I recollect the case of a young gentleman who devoted his leisure evenings to cutting off Cats' tails in the neighbourhood in which he lived. He hung them up in bunches to dry, and had rare sport, while it lasted, in making the collection, only some one, who was a Cat-owner, did not see the fun of it, and put an end to the joke. Some young men think it a manly sport to kill or hunt down Cats; and, by the way, do you remember Sir Robert Peel's memorable speech about the Volunteers, thus reported in Hansard? "At Hythe the first prize was carried off by a genuine Cockney. Upon being asked how he had acquired his extraordinary skill and precision "'Oh,' said he, as reported in the columns of the Court fournal, 'I live in London, and have had considerable practice in shooting at the Cats of my Brompton neighbours.'

"It was not, perhaps, of much consequence in the depth of winter (continued Sir R. Peel), but no man could tell what a scene London would present in the height of the season. Everybody would be shooting at his neighbour's Cat. There would be the stoker of the Railway Rifles potting at the funnels of the North Western, and we should have the Finsbury Filibusters fluking over Cripplegate. He trusted, however, that before that time a stop would be put to the Volunteer movement," etc., etc.

Cats do certainly seem to enjoy themselves on moonlight nights, anyhow they make noise enough. The Cat was believed by the ancients to stand in some relation to the moon, for Plutarch says that the Cat was the symbol of the moon on account of her different colours, her busy ways at night, and her giving birth to twenty-eight young ones during the course of her life, which is exactly the number of the phases of the moon.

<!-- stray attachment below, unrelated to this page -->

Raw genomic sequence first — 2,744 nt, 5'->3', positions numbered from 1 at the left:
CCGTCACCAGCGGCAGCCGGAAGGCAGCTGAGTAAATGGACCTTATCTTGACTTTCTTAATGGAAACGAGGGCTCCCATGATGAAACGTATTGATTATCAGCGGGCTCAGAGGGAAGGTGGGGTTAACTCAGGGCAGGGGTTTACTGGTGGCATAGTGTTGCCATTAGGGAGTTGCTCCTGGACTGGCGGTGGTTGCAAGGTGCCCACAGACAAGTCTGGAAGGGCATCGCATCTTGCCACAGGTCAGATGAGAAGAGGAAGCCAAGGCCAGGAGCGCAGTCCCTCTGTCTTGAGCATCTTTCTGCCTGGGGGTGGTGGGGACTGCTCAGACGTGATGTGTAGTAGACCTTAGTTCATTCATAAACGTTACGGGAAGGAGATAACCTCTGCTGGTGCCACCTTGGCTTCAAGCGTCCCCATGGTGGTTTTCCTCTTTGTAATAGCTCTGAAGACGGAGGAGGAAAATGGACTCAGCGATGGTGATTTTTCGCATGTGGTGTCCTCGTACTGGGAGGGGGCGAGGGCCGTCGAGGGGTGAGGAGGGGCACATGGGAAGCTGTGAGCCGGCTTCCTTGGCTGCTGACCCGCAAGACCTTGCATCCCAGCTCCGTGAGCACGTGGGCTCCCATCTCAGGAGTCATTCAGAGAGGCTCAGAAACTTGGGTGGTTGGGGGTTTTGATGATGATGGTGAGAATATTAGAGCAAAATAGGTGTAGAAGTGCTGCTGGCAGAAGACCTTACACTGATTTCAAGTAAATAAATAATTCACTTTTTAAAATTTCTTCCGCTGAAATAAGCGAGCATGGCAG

The ancients identified Bubastis with the Greek Artemis (or Diana), and each was regarded as the Goddess of the moon. Bubastis was generally represented as a woman with a Cat's head.

It might occur to some, that "Puss" is derived from the Egyptian name, Pasht; but perhaps it is better to acquiesce in the derivation from the Latin, Pusus (a little boy), or Pusa (a little girl). By others this term is thought to be a corruption of Pers.

The French of Cat is Chat; the German, Katze; the Italian, Gatto; the Spanish, Gato; the Dutch and Danish, Kat; the Welsh, Cath; the Latin, Catus: the French of Puss is Minette. You have heard the story, I suppose, of the person who being told to decline the noun Cat, when he came to the vocative, said "O Cat!" on which he was reminded that if he spoke to a Cat he would say "Puss."

Mr. Buchton says, that "the only language in which the name of the Cat is significant, is the Zend, where the word Gatu, almost identical with the Spanish Gato, means a place - a word peculiarly significant in reference to this animal, whose attachment is peculiar to place, and not to the person, so strikingly indicated by the dog."

In some parts of Lancashire, a Tom is still called a "Gib" or "Gibbe" Cat, the g being pronounced hard, not jibbe, as found in most dictionaries. According to Nares, Gib, the contraction of Gilbert, was the name formerly applied to a Cat, as Tom is now, and that Tibert, as given in Reynard the Fox, was the old French for Gilbert. Chaucer in his Romance of the Rose translates Thibert le Cas by "Gibbe our Cat." Shakespeare applies the word Gibbe to an old worn-out animal. The term Gib-face means the lower lip of a horse. In mechanics, the pieces of iron employed to clasp together the pieces of wood or metal of a frame which is to be keyed previous to inserting the keys, are called Gibs. Anyone curious upon the subject of Gib Cats, my find the subject treated at length in the Etymologicon.